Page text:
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This just happened: Generating random numbers and sorting them out in Java

I see my options as:

  1. Edit out the incorrect answer, replacing the text with a new answer. That doesn't seem right, it had votes already.
  2. Post a new answer?
  3. Add and edit to the original answer, clarifying it is wrong.

I went with option 3, but I'm not sure if that's the best solution.

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4. Delete the answer. That would clear the votes, and you can always add a new answer if you aren't satisfied with the other answers. –  Yannis Nov 8 '12 at 14:43
    
@YannisRizos how the hell did I miss the delete button?! –  Vitor De Mario Nov 8 '12 at 14:43
    
Heh, that I don't know. It's completely up to you, it's your answer, and the edit you've made is probably sufficient, but there's always the option to just remove the answer. –  Yannis Nov 8 '12 at 14:45
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@YannisRizos Someone else posted a correct answer, I added a new edit pointing to him, but I guess I'll just delete it. –  Vitor De Mario Nov 8 '12 at 14:49

2 Answers 2

up vote 7 down vote accepted

If the original answer is wrong, I'd go with either correcting it or deleting the answer if the "corrected" answer is no different for other answers already posted.

However, if you believe that "wrong" answer would be useful to someone, perhaps leave it in but do have it after the correct answer (with a suitable preface). The relevant answer should always come first. Better yet, to keep the post clean, replace the wrong answer with an footnote1 which mentions your previous answer and include a link to the relevant revision of your answer.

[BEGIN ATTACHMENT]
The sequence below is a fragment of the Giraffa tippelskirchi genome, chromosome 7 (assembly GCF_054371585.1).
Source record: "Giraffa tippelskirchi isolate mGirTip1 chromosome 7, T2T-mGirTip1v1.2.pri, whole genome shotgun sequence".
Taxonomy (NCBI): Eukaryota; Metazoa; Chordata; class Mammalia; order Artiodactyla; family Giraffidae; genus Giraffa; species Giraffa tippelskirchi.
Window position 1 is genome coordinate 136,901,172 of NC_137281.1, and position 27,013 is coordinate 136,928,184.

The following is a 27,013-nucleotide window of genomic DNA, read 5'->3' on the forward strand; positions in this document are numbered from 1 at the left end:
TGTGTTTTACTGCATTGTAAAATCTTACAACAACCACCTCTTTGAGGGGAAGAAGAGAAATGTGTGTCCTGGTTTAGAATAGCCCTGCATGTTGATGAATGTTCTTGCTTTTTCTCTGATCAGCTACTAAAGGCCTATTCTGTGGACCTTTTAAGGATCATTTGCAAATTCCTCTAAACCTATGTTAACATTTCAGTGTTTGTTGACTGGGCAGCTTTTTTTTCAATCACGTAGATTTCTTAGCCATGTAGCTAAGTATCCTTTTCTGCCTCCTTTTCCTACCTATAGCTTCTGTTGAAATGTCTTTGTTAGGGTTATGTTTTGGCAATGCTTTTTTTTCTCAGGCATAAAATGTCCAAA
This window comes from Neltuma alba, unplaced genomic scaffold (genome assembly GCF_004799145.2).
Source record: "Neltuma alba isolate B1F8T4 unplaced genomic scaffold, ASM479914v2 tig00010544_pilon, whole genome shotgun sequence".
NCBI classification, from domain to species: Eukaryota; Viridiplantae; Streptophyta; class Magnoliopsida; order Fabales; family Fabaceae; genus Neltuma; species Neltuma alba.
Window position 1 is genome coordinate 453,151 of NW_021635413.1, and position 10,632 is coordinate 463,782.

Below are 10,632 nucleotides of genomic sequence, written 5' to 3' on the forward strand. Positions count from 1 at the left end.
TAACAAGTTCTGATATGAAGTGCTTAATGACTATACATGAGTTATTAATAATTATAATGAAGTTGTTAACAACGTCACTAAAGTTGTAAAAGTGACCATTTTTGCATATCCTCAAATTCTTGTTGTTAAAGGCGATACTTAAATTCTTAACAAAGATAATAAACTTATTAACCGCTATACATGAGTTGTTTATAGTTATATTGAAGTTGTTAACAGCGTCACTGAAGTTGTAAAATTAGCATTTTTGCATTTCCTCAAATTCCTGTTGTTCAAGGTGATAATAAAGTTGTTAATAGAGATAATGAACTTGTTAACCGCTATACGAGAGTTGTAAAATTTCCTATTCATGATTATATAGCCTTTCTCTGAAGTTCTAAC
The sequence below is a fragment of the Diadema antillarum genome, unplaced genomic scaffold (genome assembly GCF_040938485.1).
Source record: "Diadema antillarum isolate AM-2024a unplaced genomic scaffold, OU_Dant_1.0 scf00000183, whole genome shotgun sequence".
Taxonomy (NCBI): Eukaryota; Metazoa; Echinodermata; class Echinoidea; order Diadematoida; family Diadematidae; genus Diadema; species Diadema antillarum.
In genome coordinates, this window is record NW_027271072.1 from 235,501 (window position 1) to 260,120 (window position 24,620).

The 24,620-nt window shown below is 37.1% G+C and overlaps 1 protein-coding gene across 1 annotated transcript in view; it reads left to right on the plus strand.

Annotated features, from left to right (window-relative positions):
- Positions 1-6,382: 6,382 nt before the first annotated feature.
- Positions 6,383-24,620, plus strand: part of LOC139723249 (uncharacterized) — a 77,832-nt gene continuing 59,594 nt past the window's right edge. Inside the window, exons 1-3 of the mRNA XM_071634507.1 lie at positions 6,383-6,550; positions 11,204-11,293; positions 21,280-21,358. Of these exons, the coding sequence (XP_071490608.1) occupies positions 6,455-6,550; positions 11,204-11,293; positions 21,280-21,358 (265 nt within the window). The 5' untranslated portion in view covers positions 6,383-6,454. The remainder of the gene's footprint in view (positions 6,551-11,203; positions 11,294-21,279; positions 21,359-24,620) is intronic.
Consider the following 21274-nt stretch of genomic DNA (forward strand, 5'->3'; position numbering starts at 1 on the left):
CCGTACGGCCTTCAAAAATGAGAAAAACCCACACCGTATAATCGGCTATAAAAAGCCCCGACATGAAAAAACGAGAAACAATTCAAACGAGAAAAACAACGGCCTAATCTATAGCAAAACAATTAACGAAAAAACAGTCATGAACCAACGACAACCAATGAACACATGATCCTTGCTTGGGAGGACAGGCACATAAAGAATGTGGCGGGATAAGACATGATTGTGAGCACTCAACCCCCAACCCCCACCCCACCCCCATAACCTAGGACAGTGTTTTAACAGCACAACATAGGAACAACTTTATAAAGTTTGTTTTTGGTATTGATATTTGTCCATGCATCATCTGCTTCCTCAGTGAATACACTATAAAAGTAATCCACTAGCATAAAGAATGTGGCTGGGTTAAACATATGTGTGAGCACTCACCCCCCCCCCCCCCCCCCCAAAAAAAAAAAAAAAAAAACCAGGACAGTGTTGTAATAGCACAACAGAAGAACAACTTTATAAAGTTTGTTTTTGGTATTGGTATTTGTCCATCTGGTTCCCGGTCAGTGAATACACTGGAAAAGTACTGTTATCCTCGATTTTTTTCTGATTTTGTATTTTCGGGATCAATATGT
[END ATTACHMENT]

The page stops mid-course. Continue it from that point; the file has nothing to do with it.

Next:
1 Here's an example of a quick footnote with a link to the previous revision of your answer. You don't really need to format it this way.

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The second point is very important, if you are going to keep the wrong answer you should emphasize the correct one and clearly point out what's wrong with the... wrong one. Having the correct answer before the wrong one is a very good suggestion. –  Yannis Nov 8 '12 at 14:48
    
Those are good suggestions. In this case, I think my wrong answer will not be useful. It's a misunderstanding of how a method behaves, which I seem to share with others who upvoted it. –  Vitor De Mario Nov 8 '12 at 14:51

For me, it depends on if the answer already has votes or not and if I have an alternate solution that is not already posted as another answer.

If my answer has votes already and I have another solution that isn't already posted, I'll edit my answer to post the new solution, and below it leave the old answer prefixed with a note explaining it's my old answer and it's wrong because of xxxx.

If my answer has no votes and I have another solution that isn't already posted, I'll just edit my answer to change it entirely. In some cases where my old answer might seem like an obvious answer, I'll leave it in there as well and explain why its wrong so others don't make the same mistake.

And if its wrong and I don't have a new solution, I delete it regardless of if it has votes or not. Actually, if I ever had a case where my answer was wrong but seems like it would be the logical answer, and has a lot of views/votes, then I would consider keeping it and prefixing the answer with a big notice explaining why it is wrong so others know this solution won't work and not to do it this way.

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It has votes and comments already. I think I'll delete it, it's just perpetuating a misconception. Someone else has posted a correct answer, but I seem to be the only one upvoting it. –  Vitor De Mario Nov 8 '12 at 14:46

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